In order to start sessions or distribute datagrams, an application must register its NetBIOS name using the name service. NetBIOS names are 16 octets in length and vary based on the particular implementation. Frequently, the 16th octet, called the NetBIOS Suffix, designates the type of resource, and can be used to tell other applications what type of services the system offers. In NBT, the name service operates on UDP port 137 (TCP port 137 can also be used, but rarely is).

The name service primitives offered by NetBIOS are:

  • Add name – registers a NetBIOS name.
  • Add group name – registers a NetBIOS "group" name.
  • Delete name – un-registers a NetBIOS name or group name.
  • Find name – looks up a NetBIOS name on the network.

NetBIOS name resolution is not supported by Microsoft for Internet Protocol Version 6 (IPv6).

Datagram distribution service (NetBIOS-DGM)

Datagram mode is connectionless; the application is responsible for error detection and recovery. In NBT, the datagram service runs on UDP port 138.

The datagram service primitives offered by NetBIOS are:

  • Send Datagram – send a datagram to a remote NetBIOS name.
  • Send Broadcast Datagram – send a datagram to all NetBIOS names on the network.
  • Receive Datagram – wait for a packet to arrive from a Send Datagram operation.
  • Receive Broadcast Datagram – wait for a packet to arrive from a Send Broadcast Datagram operation.

Session service (NetBIOS-SSN)

Session mode lets two computers establish a connection, allows messages to span multiple packets, and provides error detection and recovery. In NBT, the session service runs on TCP port 139.

The session service primitives offered by NetBIOS are:

  • Call – opens a session to a remote NetBIOS name.
  • Listen – listen for attempts to open a session to a NetBIOS name.
  • Hang Up – close a session.
  • Send – sends a packet to the computer on the other end of a session.
  • Send No Ack – like Send, but doesn't require an acknowledgment.
  • Receive – wait for a packet to arrive from a Send on the other end of a session.

In the original protocol used to implement NetworkBIOS services on PC-Network, to establish a session, the initiating computer sends an Open request which is answered by an Open acknowledgment. The computer that started the session will then send a Session Request packet which will prompt either a Session Accept or Session Reject packet.

During an established session, each transmitted packet is answered by either a positive-acknowledgment (ACK) or negative-acknowledgment (NAK) response. A NAK will prompt retransmission of the data. Sessions are closed by the non-initiating computer by sending a close request. The computer that started the session will reply with a close response which prompts the final session closed packet.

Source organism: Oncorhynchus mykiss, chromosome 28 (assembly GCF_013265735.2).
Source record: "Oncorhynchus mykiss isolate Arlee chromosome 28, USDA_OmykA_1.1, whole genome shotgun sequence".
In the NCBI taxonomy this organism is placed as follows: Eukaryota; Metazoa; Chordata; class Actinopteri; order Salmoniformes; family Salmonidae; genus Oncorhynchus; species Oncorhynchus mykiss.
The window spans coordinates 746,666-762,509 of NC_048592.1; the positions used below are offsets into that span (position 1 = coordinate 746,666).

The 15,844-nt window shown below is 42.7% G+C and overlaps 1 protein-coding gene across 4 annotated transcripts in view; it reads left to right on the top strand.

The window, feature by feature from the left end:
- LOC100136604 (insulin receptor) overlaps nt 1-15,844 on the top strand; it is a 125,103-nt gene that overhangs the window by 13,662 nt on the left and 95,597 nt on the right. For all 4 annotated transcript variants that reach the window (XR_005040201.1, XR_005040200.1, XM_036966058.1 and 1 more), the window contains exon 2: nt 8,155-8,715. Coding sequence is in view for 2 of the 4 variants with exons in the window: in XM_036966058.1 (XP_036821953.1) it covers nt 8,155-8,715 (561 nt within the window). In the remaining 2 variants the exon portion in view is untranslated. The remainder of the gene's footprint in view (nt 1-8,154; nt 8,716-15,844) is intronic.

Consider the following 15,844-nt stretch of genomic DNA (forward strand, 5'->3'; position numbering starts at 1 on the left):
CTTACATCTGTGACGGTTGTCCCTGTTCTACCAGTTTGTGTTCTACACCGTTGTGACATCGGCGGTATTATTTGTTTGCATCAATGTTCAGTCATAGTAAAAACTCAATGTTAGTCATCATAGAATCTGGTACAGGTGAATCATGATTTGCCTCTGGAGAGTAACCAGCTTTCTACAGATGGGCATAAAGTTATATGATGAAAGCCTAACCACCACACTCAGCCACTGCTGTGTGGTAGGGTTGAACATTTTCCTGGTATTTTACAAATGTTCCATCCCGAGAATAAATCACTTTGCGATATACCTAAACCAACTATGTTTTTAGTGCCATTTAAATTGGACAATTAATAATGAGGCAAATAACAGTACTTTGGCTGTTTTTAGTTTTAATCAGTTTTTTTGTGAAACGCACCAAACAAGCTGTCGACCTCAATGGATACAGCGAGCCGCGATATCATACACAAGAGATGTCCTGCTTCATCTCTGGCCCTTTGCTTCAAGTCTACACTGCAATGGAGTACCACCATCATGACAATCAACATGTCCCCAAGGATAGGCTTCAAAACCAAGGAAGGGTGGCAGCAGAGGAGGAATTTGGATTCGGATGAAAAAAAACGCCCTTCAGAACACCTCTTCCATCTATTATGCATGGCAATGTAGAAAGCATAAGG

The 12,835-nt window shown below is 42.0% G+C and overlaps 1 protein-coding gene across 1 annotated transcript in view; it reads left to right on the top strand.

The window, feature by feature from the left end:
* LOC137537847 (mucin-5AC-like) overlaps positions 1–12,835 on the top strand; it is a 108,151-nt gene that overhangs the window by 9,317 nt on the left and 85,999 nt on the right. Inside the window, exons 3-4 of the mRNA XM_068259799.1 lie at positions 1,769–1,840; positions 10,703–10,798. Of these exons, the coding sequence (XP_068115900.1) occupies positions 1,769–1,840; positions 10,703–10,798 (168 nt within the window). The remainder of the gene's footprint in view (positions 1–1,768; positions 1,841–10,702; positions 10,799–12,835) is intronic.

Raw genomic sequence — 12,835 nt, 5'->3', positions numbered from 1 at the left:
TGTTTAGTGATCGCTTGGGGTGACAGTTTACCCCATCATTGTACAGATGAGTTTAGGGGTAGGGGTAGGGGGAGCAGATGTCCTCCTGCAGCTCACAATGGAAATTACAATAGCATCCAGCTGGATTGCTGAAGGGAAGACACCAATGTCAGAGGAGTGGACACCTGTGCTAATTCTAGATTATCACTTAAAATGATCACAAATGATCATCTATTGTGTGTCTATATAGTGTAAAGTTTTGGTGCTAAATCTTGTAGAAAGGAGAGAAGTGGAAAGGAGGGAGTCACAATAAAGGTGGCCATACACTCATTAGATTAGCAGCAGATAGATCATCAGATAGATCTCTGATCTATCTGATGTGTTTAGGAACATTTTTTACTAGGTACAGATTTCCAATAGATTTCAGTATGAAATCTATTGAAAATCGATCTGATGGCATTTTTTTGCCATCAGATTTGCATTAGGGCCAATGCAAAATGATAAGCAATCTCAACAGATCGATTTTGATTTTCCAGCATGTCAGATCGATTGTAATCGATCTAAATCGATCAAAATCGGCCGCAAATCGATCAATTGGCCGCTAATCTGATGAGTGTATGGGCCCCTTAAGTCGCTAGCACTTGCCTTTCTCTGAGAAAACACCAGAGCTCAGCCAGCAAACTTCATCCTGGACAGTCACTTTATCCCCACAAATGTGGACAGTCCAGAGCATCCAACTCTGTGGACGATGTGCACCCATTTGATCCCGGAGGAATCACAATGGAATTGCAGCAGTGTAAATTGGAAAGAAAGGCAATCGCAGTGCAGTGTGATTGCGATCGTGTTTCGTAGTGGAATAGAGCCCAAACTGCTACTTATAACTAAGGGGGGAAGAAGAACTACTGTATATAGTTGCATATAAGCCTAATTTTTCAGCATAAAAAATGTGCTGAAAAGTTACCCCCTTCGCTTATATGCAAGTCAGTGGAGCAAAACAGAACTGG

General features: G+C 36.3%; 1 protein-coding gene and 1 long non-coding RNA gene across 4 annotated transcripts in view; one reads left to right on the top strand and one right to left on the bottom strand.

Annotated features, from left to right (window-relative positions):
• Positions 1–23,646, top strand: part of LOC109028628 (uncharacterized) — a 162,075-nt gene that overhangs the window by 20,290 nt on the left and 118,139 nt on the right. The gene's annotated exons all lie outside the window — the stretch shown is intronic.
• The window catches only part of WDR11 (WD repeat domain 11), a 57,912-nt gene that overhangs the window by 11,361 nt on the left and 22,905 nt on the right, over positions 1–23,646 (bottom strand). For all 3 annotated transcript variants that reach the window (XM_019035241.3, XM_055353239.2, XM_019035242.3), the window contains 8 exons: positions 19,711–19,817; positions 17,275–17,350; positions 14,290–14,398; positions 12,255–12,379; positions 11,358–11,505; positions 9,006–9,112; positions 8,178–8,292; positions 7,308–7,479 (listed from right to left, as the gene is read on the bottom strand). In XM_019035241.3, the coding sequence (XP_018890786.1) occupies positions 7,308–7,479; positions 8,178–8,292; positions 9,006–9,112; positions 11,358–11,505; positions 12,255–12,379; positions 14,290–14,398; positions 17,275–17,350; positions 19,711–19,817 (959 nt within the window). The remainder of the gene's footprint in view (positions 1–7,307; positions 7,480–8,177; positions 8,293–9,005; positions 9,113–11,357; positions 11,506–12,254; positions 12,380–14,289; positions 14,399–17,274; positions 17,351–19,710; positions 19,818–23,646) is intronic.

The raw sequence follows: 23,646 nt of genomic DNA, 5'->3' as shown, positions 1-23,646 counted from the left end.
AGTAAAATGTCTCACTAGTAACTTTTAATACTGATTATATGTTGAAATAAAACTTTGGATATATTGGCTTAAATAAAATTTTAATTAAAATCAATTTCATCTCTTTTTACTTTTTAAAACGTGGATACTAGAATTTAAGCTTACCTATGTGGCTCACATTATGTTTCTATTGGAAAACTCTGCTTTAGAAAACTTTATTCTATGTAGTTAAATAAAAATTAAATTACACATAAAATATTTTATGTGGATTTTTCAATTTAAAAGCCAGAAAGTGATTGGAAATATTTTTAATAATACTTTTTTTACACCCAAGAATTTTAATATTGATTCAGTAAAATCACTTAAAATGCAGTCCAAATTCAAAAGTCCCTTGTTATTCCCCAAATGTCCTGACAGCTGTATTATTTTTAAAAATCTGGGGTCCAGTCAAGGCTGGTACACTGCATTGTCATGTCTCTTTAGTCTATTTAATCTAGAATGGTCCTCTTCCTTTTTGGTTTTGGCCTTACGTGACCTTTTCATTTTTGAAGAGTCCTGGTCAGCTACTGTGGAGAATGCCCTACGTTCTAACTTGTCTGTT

NetBIOS name vs Internet host name

When NetBIOS is run in conjunction with Internet protocols (e.g., NBT), each computer may have multiple names: one or more NetBIOS name service names and one or more Internet host names.

NetBIOS name

The NetBIOS name is 16 ASCII characters, however Microsoft limits the host name to 15 characters and reserves the 16th character as a NetBIOS Suffix. This suffix describes the service or name record type such as host record, master browser record, or domain controller record or other services. The host name (or short host name) is specified when Windows networking is installed/configured, the suffixes registered are determined by the individual services supplied by the host. In order to connect to a computer running TCP/IP via its NetBIOS name, the name must be resolved to a network address. Today this is usually an IP address (the NetBIOS name to IP address resolution is often done by either broadcasts or a WINS Server – NetBIOS Name Server). A computer's NetBIOS name is often the same as that computer's host name (see below), although truncated to 15 characters, but it may also be completely different.

NetBIOS names are a sequence of alphanumeric characters. The following characters are explicitly not permitted: \/:*?"<>|. Since Windows 2000, NetBIOS names also had to comply with restrictions on DNS names: they cannot consist entirely of digits, and the hyphen ("-") or full-stop (".") characters may not appear as the first or last character. Since Windows 2000, Microsoft has advised against including any full-stop (".") characters in NetBIOS names, such that applications can use the presence of a full-stop to distinguish domain names from NetBIOS names.

The Windows LMHOSTS file provides a NetBIOS name resolution method that can be used for small networks that do not use a WINS server.